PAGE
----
Key Messages for Hurricane Teddy northeast of the Lesser Antilles (National Hurricane Center)

Teddy remains a powerful category 4 hurricane with a well-defined eye and intense eyewall. There have been occasional dry slots that have eroded some of the convection in the eyewall and rain bands, but these seem to be transient. The satellite intensity estimates currently range from 90 kt to 128 kt, and based on a blend of that data, the initial intensity is set at 115 kt for this advisory.

The hurricane is moving northwestward at 11 kt. Teddy is expected to continue moving northwestward at about the same forward speed during the next couple of days as it moves on the southwestern periphery of a subtropical high-pressure system. By the end of the weekend, when Teddy will likely be approaching Bermuda, a turn to the north or north-northeast is forecast to occur as a mid- to upper-level trough moves closer to the system. However, the trough is expected to cut off, causing Teddy to turn slightly to the left early next week and approach Atlantic Canada in 4 to 5 days. The models are in fairly good agreement, and only small changes were made to the previous NHC track prediction.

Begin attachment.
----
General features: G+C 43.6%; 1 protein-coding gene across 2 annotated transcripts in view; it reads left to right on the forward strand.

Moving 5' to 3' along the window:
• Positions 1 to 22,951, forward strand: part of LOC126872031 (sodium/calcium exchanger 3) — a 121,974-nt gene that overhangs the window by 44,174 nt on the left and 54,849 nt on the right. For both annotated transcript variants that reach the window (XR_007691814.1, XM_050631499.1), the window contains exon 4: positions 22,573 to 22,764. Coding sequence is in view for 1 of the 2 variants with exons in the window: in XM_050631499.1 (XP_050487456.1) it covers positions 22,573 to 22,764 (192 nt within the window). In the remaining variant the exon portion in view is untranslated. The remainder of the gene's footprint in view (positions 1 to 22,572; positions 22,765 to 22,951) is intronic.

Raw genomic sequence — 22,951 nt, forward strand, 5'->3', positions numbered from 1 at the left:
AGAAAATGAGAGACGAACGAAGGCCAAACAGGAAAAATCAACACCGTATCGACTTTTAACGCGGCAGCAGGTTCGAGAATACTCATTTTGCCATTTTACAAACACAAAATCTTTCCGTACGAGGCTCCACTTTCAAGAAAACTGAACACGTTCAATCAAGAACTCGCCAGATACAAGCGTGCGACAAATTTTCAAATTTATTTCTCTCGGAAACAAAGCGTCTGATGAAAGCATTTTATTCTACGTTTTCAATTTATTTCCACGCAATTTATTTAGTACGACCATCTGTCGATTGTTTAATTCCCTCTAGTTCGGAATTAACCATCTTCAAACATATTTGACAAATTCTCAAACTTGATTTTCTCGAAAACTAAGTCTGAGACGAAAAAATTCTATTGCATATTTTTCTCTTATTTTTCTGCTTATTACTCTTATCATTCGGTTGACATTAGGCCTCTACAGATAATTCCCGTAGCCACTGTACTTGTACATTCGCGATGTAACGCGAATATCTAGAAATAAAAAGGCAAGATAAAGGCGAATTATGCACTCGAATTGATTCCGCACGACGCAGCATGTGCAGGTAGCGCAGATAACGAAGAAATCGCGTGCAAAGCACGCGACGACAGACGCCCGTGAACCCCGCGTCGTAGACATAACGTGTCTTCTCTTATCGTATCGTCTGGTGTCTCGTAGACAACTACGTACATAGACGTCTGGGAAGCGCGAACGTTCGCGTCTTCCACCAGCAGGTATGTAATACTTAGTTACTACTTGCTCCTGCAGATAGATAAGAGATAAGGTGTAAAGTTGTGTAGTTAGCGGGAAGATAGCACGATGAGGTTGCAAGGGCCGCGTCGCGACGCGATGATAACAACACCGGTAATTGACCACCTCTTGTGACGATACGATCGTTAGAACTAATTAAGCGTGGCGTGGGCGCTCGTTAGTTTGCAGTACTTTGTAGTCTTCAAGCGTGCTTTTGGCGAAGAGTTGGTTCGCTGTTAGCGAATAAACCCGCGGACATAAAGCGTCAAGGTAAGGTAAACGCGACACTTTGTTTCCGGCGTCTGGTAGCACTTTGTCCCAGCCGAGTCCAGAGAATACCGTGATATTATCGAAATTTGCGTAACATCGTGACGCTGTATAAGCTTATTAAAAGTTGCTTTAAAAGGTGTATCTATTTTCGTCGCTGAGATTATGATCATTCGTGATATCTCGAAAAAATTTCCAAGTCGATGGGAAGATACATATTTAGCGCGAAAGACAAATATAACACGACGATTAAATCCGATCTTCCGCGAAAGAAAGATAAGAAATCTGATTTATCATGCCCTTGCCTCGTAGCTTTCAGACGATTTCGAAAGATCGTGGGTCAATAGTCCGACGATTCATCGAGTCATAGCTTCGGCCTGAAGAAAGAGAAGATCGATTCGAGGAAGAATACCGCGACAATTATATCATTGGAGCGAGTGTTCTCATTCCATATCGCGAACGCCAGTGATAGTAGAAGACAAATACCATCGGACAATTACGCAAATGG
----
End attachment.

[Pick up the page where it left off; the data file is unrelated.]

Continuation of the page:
The major hurricane will likely maintain its intensity, or fluctuate in strength, during the next day or so while it remains in generally favorable conditions of low wind shear, warm waters, and a fairly moist air mass. However, the intensity models all show a slow weakening trend after that likely due to Teddy tracking over the cool SST wake left behind from Paulette and an increase in shear by early next week. Teddy is now forecast to transition to a powerful extratropical cyclone by the end of the forecast period based on the global model guidance. The NHC intensity forecast lies near the high end of the guidance envelope, in best agreement with the LGEM dynamical-statistical model.

Teddy is producing a large area of high seas. The maximum seas estimated by TAFB near the core of the hurricane are around 40 feet. Swells from Teddy are spreading far from the center.

Forecast Discussion by Forecaster Cangialosi from the NHC.